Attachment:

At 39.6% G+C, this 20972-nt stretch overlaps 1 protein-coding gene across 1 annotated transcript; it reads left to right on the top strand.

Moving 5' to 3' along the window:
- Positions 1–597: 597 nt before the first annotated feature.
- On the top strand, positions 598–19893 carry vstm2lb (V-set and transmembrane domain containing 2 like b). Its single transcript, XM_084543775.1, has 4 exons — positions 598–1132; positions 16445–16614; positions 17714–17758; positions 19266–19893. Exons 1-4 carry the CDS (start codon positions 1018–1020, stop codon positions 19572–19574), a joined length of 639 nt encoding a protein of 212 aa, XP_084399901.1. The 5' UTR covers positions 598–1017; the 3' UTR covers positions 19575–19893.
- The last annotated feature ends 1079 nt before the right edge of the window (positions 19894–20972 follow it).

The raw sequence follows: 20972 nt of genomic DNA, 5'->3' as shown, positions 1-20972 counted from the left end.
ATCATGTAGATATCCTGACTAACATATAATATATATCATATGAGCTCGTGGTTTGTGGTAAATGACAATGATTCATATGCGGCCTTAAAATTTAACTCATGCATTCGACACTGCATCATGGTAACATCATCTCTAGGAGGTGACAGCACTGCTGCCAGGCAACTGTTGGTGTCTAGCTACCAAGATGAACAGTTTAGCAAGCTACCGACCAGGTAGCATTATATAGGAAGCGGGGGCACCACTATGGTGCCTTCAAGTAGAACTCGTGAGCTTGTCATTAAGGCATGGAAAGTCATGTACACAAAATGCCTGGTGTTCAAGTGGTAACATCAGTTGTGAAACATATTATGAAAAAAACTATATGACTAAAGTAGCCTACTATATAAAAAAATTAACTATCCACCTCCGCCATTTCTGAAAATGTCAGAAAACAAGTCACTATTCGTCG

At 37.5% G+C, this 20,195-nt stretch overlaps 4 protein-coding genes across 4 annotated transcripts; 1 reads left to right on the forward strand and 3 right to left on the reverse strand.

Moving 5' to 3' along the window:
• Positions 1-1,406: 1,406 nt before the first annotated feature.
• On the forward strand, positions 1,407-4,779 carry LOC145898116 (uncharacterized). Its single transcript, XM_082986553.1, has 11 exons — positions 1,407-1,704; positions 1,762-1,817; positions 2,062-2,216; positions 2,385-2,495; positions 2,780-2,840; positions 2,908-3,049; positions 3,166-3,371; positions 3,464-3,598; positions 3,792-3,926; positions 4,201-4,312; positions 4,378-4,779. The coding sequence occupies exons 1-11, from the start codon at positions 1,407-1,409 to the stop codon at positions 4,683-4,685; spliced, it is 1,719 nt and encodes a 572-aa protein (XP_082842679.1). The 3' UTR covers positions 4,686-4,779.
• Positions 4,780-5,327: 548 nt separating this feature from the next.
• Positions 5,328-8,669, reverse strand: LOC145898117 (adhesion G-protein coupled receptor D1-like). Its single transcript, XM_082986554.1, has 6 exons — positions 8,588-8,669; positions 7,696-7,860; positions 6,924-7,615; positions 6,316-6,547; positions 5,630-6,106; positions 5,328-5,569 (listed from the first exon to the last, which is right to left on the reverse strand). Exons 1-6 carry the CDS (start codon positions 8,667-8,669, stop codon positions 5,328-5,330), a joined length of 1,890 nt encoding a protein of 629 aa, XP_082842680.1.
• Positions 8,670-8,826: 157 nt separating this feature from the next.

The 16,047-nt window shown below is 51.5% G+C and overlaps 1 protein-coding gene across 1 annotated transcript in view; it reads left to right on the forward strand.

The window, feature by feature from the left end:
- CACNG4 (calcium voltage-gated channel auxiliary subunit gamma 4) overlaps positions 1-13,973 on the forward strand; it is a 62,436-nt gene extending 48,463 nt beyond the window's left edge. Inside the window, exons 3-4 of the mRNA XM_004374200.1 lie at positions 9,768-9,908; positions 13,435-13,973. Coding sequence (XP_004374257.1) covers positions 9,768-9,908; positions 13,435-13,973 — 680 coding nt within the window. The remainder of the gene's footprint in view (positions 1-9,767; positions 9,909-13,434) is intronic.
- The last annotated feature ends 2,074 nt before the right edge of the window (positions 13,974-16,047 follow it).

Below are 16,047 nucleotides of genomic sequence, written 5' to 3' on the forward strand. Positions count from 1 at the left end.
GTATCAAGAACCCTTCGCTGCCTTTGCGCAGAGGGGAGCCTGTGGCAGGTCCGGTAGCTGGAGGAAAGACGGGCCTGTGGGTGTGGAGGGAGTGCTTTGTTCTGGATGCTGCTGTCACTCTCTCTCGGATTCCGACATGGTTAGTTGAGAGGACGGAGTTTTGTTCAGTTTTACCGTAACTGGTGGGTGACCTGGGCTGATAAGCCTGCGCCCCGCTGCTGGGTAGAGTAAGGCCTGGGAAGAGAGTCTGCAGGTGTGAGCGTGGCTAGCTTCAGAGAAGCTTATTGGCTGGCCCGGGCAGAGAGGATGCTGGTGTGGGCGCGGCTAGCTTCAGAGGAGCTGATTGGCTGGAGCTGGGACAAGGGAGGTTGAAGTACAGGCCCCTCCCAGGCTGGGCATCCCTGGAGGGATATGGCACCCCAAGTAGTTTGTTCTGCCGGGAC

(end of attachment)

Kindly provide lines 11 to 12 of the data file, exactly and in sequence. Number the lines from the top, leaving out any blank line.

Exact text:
• On the forward strand, positions 1,407-4,779 carry LOC145898116 (uncharacterized). Its single transcript, XM_082986553.1, has 11 exons — positions 1,407-1,704; positions 1,762-1,817; positions 2,062-2,216; positions 2,385-2,495; positions 2,780-2,840; positions 2,908-3,049; positions 3,166-3,371; positions 3,464-3,598; positions 3,792-3,926; positions 4,201-4,312; positions 4,378-4,779. The coding sequence occupies exons 1-11, from the start codon at positions 1,407-1,409 to the stop codon at positions 4,683-4,685; spliced, it is 1,719 nt and encodes a 572-aa protein (XP_082842679.1). The 3' UTR covers positions 4,686-4,779.
• Positions 4,780-5,327: 548 nt separating this feature from the next.